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The BBC's Robert Hall
"So far, not much good news"
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Liam Olliff, of transport group Transfigoroute UK
"We are saying to various supermarkets 'I'm sorry we cannot deliver to you'"
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Thursday, 14 September, 2000, 15:12 GMT 16:12 UK
Crisis continues as fuel blockades lift
Petrol stations await fuel supplies
It could be weeks before fuel flows freely at garages
Britain remains crippled by the fuel crisis despite the lifting of blockades across the country.

The effects of the crisis could be felt for weeks and businesses will not get back to normal until the middle of next week, the Confederation of Business Industry (CBI) has warned.

It is the middle of next week before things will get back to normal

Digby Jones, CBI

Emergency and essential services will be the first to receive fuel, but it could be days before the public can get fuel from many petrol stations.

The NHS in England remains on red alert and thousands of children have been sent home because of school closures.

More than three-quarters of Britain's petrol stations have run dry and tankers will have to make thousands of deliveries before petrol is flowing freely again.

Tankers have begun to leave depots with fuel to replenish petrol stations but the task could take weeks.

The situation at petrol stations across the UK is:

  • Esso's "vast majority" of 1,620 service stations are closed
  • Total said 99% of outlets are without fuel
  • Only 30 of Shell's 1,100 garages have petrol
  • BP says 1,100 of its 1,500 forecourts are closed
  • Texaco says 1,350 of its 1,500 outlets are dry

But Shell UK's chairman, Malcolm Brinded, said 300 petrol stations would be supplied with fuel by the end of the Thursday and oil companies have said at least 20% of the national network would be restored within 48 hours.

Mr Brinded, speaking after an emergency meeting with Tony Blair at 10 Downing Street, said the supply situation was easing.

"We were able to tell the prime minister that 300 designated sites for essential supplies should by the end of the day be supplied," he said.

But Ray Holloway of the Petrol Retailers Association said these initial deliveries were not going to resolve fuel shortage problems.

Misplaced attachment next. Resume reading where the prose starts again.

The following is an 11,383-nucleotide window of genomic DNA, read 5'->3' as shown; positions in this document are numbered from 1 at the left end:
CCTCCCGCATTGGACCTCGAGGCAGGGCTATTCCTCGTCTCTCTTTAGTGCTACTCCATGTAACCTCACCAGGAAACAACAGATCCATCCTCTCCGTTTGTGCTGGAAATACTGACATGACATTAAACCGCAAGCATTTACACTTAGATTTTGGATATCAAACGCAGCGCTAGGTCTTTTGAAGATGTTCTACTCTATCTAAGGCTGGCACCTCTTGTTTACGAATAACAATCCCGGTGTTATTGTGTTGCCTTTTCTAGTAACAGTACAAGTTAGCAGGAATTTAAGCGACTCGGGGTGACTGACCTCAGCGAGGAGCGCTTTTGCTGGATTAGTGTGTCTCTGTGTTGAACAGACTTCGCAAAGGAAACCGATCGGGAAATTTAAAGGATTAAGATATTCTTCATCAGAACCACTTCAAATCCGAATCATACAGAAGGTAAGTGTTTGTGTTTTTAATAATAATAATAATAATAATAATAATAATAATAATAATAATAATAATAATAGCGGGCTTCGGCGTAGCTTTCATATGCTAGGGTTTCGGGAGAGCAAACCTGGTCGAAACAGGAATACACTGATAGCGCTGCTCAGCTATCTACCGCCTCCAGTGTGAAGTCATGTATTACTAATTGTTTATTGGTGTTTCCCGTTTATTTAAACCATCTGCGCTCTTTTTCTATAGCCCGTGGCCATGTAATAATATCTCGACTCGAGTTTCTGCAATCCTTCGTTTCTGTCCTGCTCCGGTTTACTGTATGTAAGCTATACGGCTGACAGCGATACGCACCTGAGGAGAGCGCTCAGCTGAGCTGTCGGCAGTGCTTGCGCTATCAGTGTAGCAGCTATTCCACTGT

It's going to take us two to three weeks to get back to normal levels

Ray Holloway, Petrol Retailers Association

He added: "It's going to take us two to three weeks to get back to normal levels."

CBI director general Digby Jones told the BBC that the lifting of the blockade was "very good news for business and very good news for jobs".

"I would hope that the country could now be getting back to normal," he added.

Many firms have had to lay off workers and others have been affected by staff being unable to get to the office.

'Fears eased'

The continuing shortage of petrol is causing major problems for supermarkets, hospitals, schools, postal services and public transport.

Supermarkets have reported panic buying and some warned supplies could run out "in days rather than weeks".

Some supermarkets have been rationing basic supplies such as bread and milk.

Empty shelves at supermarkets
Supermarkets call for end to panic buying
A spokesman for Sainsbury's told BBC News Online: "The thing that has been driving demand has been excessive buying.

"Hopefully, the lifting of the crisis will ease the fears of the public and buying will return to normal levels."

'NHS still on alert'

The NHS has warned that it continues to be under massive pressure and the alert will remain in place for some days.

Ambulance services across the UK are only answering emergency calls and several hospitals have cancelled non-emergency operations.

It is too early to say when non-emergency operations can continue

NHS spokesman

An NHS spokesman told BBC News Online: "It is too early to say when non-emergency operations can continue, we are expecting to see quite a lot of impact from this."

A spokesman for Manchester Health Authority said: "The situation would have got serious if the blockades had not been lifted in a few days' time, but the supplies do now seem to be coming through."

Schools across the country are closing, amid fears that they do not have the number of teachers to ensure pupil safety.

Almost 19,000 pupils in Rhondda Cynon Taff, in south Wales, have been give two days off as 18 of the county's 19 secondary schools have closed.

And more than 370 children in Birmingham and pupils in Bolton have been affected by school closures.

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14 Sep 00 | UK
UK fuel blockades tumble
13 Sep 00 | Health
NHS pressures to continue
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